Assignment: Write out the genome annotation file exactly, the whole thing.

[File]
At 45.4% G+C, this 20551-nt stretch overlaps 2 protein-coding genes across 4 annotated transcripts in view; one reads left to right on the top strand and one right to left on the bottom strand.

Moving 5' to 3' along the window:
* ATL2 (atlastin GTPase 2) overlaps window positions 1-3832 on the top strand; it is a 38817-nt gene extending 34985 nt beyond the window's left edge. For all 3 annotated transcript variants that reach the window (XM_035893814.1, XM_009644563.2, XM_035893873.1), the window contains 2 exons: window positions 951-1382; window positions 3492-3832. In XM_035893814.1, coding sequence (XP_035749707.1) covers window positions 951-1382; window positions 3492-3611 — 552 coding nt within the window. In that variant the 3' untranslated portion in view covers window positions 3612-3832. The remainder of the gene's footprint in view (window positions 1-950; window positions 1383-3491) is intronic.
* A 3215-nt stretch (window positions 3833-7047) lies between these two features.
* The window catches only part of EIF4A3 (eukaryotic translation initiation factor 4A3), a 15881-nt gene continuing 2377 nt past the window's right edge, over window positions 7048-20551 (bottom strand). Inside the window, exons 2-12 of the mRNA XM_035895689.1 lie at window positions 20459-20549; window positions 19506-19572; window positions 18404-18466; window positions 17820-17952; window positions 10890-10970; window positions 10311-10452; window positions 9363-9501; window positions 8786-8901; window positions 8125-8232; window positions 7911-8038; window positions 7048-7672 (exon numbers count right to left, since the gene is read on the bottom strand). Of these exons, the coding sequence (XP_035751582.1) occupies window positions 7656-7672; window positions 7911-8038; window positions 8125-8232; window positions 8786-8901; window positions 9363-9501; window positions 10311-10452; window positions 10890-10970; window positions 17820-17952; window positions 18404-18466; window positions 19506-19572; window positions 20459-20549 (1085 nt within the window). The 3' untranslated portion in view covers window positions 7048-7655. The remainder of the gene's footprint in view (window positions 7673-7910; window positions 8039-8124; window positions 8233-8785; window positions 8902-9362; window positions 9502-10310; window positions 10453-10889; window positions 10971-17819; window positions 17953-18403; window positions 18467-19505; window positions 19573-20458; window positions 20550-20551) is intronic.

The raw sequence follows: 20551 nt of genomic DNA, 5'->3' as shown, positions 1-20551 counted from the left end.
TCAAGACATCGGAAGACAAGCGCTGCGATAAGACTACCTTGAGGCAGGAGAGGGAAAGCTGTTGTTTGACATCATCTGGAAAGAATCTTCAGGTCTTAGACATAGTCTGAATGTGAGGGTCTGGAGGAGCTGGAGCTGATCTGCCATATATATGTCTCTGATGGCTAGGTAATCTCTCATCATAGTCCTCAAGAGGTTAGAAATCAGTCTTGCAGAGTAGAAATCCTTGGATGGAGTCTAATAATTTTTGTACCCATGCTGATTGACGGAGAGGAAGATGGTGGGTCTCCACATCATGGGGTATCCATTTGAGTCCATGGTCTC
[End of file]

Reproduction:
At 45.4% G+C, this 20551-nt stretch overlaps 2 protein-coding genes across 4 annotated transcripts in view; one reads left to right on the top strand and one right to left on the bottom strand.

Moving 5' to 3' along the window:
* ATL2 (atlastin GTPase 2) overlaps window positions 1-3832 on the top strand; it is a 38817-nt gene extending 34985 nt beyond the window's left edge. For all 3 annotated transcript variants that reach the window (XM_035893814.1, XM_009644563.2, XM_035893873.1), the window contains 2 exons: window positions 951-1382; window positions 3492-3832. In XM_035893814.1, coding sequence (XP_035749707.1) covers window positions 951-1382; window positions 3492-3611 — 552 coding nt within the window. In that variant the 3' untranslated portion in view covers window positions 3612-3832. The remainder of the gene's footprint in view (window positions 1-950; window positions 1383-3491) is intronic.
* A 3215-nt stretch (window positions 3833-7047) lies between these two features.
* The window catches only part of EIF4A3 (eukaryotic translation initiation factor 4A3), a 15881-nt gene continuing 2377 nt past the window's right edge, over window positions 7048-20551 (bottom strand). Inside the window, exons 2-12 of the mRNA XM_035895689.1 lie at window positions 20459-20549; window positions 19506-19572; window positions 18404-18466; window positions 17820-17952; window positions 10890-10970; window positions 10311-10452; window positions 9363-9501; window positions 8786-8901; window positions 8125-8232; window positions 7911-8038; window positions 7048-7672 (exon numbers count right to left, since the gene is read on the bottom strand). Of these exons, the coding sequence (XP_035751582.1) occupies window positions 7656-7672; window positions 7911-8038; window positions 8125-8232; window positions 8786-8901; window positions 9363-9501; window positions 10311-10452; window positions 10890-10970; window positions 17820-17952; window positions 18404-18466; window positions 19506-19572; window positions 20459-20549 (1085 nt within the window). The 3' untranslated portion in view covers window positions 7048-7655. The remainder of the gene's footprint in view (window positions 7673-7910; window positions 8039-8124; window positions 8233-8785; window positions 8902-9362; window positions 9502-10310; window positions 10453-10889; window positions 10971-17819; window positions 17953-18403; window positions 18467-19505; window positions 19573-20458; window positions 20550-20551) is intronic.

The raw sequence follows: 20551 nt of genomic DNA, 5'->3' as shown, positions 1-20551 counted from the left end.
TCAAGACATCGGAAGACAAGCGCTGCGATAAGACTACCTTGAGGCAGGAGAGGGAAAGCTGTTGTTTGACATCATCTGGAAAGAATCTTCAGGTCTTAGACATAGTCTGAATGTGAGGGTCTGGAGGAGCTGGAGCTGATCTGCCATATATATGTCTCTGATGGCTAGGTAATCTCTCATCATAGTCCTCAAGAGGTTAGAAATCAGTCTTGCAGAGTAGAAATCCTTGGATGGAGTCTAATAATTTTTGTACCCATGCTGATTGACGGAGAGGAAGATGGTGGGTCTCCACATCATGGGGTATCCATTTGAGTCCATGGTCTC